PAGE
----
Microsoft's Security Intelligence Report 12
uses the computers cleaned per mille (CCM)
metric to compare the infection rates over time and between countries.
This is, of course, no perfect measurement of the actual infection rates due to a number of factors, but nevertheless an interesting data-point.
Austria usually sports a quite low CCM score, but during Q4 2011 something strange happened: there was a clear upwards spike. So we wondered what happened to Austria (as well as to some
of our neighbors):
There seem to be various factors playing together:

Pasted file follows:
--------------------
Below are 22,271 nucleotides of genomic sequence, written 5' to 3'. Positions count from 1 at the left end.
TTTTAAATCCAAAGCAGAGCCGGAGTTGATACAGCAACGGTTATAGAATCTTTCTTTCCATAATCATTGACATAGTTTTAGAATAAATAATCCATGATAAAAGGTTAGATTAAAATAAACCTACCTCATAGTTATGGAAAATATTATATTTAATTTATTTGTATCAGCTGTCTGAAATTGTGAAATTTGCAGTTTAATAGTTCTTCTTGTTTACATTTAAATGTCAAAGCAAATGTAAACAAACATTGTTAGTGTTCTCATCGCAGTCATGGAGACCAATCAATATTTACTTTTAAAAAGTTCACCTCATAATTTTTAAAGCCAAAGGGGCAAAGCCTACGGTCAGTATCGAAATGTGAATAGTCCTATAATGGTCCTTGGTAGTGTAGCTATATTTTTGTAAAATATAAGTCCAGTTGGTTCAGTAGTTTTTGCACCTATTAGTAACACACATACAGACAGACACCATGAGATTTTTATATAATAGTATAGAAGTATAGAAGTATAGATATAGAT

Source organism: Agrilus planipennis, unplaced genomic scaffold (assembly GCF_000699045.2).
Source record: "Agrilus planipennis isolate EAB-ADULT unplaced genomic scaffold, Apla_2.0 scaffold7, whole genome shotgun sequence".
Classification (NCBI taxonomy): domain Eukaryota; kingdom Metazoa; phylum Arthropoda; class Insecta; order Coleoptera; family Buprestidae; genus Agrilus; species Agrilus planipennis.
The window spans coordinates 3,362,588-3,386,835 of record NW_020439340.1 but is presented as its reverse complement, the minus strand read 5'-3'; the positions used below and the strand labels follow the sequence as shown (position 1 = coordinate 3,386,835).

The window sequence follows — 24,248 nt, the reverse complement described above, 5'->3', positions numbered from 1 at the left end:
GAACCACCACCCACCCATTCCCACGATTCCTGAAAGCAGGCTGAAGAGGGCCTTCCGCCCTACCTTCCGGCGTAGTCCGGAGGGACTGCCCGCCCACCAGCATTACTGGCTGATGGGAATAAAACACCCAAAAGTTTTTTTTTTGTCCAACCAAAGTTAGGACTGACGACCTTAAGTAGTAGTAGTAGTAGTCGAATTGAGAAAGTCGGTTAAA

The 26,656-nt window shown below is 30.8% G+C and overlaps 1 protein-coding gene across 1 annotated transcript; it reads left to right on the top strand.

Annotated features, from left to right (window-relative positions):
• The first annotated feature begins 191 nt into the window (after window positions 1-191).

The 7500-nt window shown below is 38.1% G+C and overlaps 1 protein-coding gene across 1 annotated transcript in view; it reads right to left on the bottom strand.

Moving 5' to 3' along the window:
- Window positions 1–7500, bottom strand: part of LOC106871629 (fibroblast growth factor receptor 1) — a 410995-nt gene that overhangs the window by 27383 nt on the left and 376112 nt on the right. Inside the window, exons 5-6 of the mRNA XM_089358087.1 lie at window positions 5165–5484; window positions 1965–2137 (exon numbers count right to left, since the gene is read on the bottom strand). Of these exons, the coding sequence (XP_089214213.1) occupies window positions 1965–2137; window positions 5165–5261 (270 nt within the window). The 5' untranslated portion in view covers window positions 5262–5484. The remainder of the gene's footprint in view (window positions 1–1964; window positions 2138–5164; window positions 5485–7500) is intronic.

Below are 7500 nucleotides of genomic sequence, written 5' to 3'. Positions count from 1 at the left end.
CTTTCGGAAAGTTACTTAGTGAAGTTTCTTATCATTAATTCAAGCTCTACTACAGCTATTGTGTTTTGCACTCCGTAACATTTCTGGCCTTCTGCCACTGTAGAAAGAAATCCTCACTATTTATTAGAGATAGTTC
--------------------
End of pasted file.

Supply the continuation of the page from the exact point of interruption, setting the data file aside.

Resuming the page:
- The online banking gangs (using SpyEye, ZeuS, Ice-IX, Citadel, Torpig, ...) seem to be focussing on specific banks (and countries) at each point in time. Once they have the web-injects and the money-mules lined up, they use shady services to buy either installs or web-traffic on a by-country basis. Given the effectiveness of exploit-packs, web-traffic can be easily be turned into zombies.
- MSRT added detection for SpyEye in October 2011, causing spikes in CCM in those countries that experienced active SpyEye campaigns at that time.
- SpyEye has been supplanted by other banking-malware, MSRT might not be covering all of them.
We have thus on one side the criminal gangs which are changing both their targets and the malware they use, and on the other side Microsoft, which is also adapting their MSRT. If these factors intersect in the right way, the CCM for a country spikes.
(Mike Sandee from Fox-IT provided input towards this analysis.)
Author: Otmar Lendl